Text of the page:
If: his future (i.e., college) seems completely meaningless, not to mention terrifying . . .
Then: he’ll start anew (move to the Midwest?).
In re: James Sveck–misunderstood by a capricious mother, a self-absorbed father, a mordant older sister,
Et alia: his Teutonic therapist, his D-list celebrity grandmother, his unnervingly attractive art gallery colleague . . .
If: What one wants is enigmatic . . .
Then: Life can be hell.
But: as the summer gets hotter, James comes to recognize the wrenching truth of his emotions.
James’s archly comic bravado fuels this sharply observed novel of a teen adrift in an adult world, struggling to make sense of the problems of love and of lack. The engaging voice of our idiosyncratic antihero is deftly captured by the adroit prose of Peter Cameron. Often hilarious, deeply compassionate, smart, and lyrical, Someday This Pain Will Be Useful to You is every bit as sui generis as James Sveck himself.
See also: Brown University; Sexual orientation (confusion thereof); Dinner theater; Poodles (standard).
|Publisher:||Random House Audio Publishing Group|
|Product dimensions:||5.10(w) x 6.00(h) x 1.20(d)|
|Age Range:||12 Years|
About the Author
Most Helpful Customer Reviews
Written by Peter Cameron this is a slice of life story of a few days in time with an 18 year old boy who is troubled with the transition of living in society as we know it. Living in New York City with a high powered attorney for a father and a fashion diva for a mother who also dabbles in owning an art gallery James struggles with who he is and how he can function in a normal environment. He has always been a little different and as some have told him might be to smart for his own good. How often have we used that saying to describe somebody who is beyond his/her years and that knowledge gets them into trouble.The book moves slowly along as James is depicted as a troubled teen that had been prematurely exposed to adulthood and how he handles his troubled life. Much of the story is told through his interaction with his therapist as he describes episodes of his life focusing a substantial amount of time to a trip to Washington DC as he was chosen by the American Classroom to take an honored trip. He depicts his life as he works his way to understanding how to communicate with anyone and everyone preferring for the most part just not to speak in general.Since he is so intelligent he almost comes across as elitist and condescending to everyone he meets as he talks down to the common person who cannot possibly understand him for who he is. The book itself is very well written and the story is eloquent but to me personally seems self indulgent in the depiction of who this character might become. It rambles through the process of describing James and his issues from acknowledging his sexuality to his unhealthy family life.If you are into psychological overtures and how a person at a young age might come to deal with adult decisions in a methodically depicted story then this will be a good book for you. I didn¿t dislike it but it was not a free flowing easy read either. I can¿t be too negative since the book is so well written and you definitely connect with the character but in the end even with this bonding you are left with asking yourself why you took the time to read through the entire thing.I hope to read more of Peter Cameron but would also hope that in his next novel he might weave a story that is more directional with something slightly more specific in mind for an outcome. The ending seemed abrupt and contrived with no real transition from the story to the finality of the conclusion.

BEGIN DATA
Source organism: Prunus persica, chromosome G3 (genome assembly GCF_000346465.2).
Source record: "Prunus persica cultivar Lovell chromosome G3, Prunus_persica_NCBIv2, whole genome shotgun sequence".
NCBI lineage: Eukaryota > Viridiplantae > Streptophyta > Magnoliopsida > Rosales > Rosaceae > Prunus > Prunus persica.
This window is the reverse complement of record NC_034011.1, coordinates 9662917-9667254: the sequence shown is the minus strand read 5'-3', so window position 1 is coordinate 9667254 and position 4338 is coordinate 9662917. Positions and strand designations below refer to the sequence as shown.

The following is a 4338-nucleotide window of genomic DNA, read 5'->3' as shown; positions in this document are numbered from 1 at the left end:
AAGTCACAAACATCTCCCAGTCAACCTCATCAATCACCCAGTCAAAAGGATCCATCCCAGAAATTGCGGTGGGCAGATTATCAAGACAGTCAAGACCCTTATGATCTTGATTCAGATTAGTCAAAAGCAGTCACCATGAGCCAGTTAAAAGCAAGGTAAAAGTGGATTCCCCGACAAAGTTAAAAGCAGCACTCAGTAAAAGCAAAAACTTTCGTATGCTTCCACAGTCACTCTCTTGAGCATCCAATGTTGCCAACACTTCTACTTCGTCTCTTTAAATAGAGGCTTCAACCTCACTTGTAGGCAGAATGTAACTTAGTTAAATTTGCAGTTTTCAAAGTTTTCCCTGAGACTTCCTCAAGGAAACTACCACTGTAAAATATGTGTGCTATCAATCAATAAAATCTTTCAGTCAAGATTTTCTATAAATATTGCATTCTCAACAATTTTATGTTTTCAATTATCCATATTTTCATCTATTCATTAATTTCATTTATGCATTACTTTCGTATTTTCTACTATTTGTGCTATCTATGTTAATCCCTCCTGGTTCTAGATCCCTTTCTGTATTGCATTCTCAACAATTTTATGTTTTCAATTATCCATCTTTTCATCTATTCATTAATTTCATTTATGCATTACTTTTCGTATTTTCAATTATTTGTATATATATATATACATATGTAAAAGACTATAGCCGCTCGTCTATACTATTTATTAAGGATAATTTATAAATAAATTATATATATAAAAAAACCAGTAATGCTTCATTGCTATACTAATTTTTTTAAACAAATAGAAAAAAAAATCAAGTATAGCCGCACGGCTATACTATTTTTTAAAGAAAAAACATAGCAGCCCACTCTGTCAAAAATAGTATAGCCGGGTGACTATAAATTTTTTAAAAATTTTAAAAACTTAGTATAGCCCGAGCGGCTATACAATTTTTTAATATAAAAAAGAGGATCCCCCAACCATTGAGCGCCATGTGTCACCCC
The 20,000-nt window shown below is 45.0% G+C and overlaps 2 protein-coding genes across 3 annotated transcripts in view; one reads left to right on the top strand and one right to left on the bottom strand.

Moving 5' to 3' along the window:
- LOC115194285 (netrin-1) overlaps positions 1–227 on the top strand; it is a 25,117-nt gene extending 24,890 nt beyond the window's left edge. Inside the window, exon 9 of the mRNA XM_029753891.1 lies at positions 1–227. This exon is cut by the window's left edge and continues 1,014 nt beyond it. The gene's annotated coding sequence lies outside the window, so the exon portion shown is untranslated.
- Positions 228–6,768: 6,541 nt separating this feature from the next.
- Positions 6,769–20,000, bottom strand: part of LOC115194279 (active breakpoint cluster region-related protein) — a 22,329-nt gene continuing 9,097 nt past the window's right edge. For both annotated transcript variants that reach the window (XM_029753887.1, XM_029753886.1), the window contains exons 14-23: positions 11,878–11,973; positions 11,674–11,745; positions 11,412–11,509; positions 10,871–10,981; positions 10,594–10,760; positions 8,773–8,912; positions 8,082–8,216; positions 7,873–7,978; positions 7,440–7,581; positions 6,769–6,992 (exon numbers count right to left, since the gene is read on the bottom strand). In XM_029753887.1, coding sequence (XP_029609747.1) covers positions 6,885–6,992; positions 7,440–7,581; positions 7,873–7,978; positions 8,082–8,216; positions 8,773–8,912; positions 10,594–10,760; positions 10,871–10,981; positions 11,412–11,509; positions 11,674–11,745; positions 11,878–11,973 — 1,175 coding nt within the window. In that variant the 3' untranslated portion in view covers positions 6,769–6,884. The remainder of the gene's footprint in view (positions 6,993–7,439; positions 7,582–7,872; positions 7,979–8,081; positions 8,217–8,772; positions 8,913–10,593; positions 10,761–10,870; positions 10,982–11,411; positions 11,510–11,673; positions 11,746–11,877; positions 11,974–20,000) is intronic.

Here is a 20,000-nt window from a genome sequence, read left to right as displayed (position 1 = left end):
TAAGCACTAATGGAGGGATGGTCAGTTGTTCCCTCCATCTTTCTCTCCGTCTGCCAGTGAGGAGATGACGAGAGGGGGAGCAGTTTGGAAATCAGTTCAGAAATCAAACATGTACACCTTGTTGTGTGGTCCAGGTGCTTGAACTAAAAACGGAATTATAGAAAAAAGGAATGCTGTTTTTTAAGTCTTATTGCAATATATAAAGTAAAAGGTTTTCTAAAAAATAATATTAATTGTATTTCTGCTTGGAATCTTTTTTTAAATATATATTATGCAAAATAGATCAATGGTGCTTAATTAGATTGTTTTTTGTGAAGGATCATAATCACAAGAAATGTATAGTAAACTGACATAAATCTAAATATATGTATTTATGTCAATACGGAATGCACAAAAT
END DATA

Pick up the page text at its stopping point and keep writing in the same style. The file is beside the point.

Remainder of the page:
I listened to the audiobook version of this, and it never captured my attention. James just annoyed me, and I felt it hard to feel for him. While very little happened in the story, the ending felt rushed and pat, as if the author also got a little bored.